Alternative voting systems are often designed to address perceived flaws in an existing voting system.
Generally such systems center on one of two flaws, either the belief that the final result is not reflective of the political will, or that the voting system encourages voters not to express their personal preferences.
For example, many voting systems make it advantageous to vote strategically. In other words, a voter may better serve his interests by voting for candidates that are not his favorite candidates, or by prioritizing his choices for public offices in a way other than his true internal preferences for those candidates. For example, in our existing system, many people who see Ralph Nader as their favorite candidates, Al Gore as their second favorite candidate and George W. Bush as their least favorite candidate strategically voted for Al Gore, rather than their true preference, Ralph Nader in order to avoid helping George W. Bush. Strategic voting possibilities are a problem because they disadvantage voters who are unwilling or unable to vote strategically. Also strategic voting can veil a "silent majority" in favor of a candidate who is perceived as having a low chance of success. Hence, strategic voting can cause misperceptions to become realities.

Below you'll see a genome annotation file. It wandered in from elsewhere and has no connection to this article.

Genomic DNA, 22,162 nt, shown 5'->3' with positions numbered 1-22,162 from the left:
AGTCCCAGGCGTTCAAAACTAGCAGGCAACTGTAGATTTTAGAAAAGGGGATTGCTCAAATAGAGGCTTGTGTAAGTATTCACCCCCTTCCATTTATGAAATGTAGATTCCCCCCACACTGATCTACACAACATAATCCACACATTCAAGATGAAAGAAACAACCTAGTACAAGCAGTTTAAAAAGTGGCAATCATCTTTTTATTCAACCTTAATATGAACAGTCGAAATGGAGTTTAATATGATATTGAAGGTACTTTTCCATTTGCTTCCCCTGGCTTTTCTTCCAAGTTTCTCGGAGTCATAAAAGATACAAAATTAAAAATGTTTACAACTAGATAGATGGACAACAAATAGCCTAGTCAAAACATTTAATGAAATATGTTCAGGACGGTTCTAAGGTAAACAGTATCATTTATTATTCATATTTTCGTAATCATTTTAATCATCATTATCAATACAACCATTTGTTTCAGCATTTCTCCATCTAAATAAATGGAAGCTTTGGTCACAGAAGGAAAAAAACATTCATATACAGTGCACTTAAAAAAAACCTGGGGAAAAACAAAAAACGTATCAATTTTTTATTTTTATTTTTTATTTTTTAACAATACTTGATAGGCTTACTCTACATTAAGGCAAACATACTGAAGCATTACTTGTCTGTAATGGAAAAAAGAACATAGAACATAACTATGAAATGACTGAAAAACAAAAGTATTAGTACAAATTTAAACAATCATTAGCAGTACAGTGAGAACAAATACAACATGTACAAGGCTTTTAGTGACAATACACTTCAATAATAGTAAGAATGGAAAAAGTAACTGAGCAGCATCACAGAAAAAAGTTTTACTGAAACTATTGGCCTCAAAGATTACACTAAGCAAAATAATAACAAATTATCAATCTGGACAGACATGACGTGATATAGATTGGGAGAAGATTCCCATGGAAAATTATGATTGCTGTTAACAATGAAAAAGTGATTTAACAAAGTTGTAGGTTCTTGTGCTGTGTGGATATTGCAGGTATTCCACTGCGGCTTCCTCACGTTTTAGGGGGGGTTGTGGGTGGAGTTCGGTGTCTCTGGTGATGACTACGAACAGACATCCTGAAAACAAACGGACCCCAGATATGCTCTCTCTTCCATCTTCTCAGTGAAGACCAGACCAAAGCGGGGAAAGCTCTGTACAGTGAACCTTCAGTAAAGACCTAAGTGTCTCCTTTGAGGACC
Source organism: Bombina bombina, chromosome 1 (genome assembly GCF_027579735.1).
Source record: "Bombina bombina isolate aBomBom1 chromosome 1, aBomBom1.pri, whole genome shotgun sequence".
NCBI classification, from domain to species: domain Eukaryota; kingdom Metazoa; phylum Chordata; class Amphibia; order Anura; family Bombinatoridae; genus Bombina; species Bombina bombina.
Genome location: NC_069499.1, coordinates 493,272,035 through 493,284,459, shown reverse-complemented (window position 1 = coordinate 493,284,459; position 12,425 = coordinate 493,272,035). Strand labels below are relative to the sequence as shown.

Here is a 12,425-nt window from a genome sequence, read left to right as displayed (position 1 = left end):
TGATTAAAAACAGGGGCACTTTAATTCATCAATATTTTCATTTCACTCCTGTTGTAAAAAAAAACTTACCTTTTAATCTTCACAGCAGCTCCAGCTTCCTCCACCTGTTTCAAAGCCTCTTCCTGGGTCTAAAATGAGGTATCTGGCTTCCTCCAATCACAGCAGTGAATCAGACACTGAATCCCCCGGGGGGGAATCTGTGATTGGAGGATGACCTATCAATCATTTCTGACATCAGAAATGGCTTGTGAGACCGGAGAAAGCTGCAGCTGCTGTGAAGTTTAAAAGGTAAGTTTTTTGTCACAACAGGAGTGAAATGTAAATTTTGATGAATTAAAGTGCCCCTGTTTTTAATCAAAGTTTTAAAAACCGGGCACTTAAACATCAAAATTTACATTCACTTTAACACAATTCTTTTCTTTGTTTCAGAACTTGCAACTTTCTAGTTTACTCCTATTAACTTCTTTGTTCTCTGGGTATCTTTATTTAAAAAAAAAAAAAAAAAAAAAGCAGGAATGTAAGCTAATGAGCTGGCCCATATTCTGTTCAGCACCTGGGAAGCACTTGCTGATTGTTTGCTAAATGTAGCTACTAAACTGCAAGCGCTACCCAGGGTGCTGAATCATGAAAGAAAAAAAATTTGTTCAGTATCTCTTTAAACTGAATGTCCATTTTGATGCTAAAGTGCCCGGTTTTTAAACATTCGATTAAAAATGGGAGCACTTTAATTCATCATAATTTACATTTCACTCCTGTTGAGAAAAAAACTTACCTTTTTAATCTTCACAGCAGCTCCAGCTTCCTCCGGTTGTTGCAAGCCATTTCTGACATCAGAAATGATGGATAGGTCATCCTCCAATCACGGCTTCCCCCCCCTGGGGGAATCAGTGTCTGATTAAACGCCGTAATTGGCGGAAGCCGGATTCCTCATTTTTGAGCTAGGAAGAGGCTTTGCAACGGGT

Another important area for voting system reform is in representing groups that have been the targets of discrimination. In the United States, this often involves African Americans, in other countries women and lower caste groups have also been given special status in voting. Often this involves mixing of "at-large" seats with "districts", or setting aside quotas of seats for particular groups, but it also involves using proportional systems of voting.
Traditional - Single Member Districts - Majority or Plurality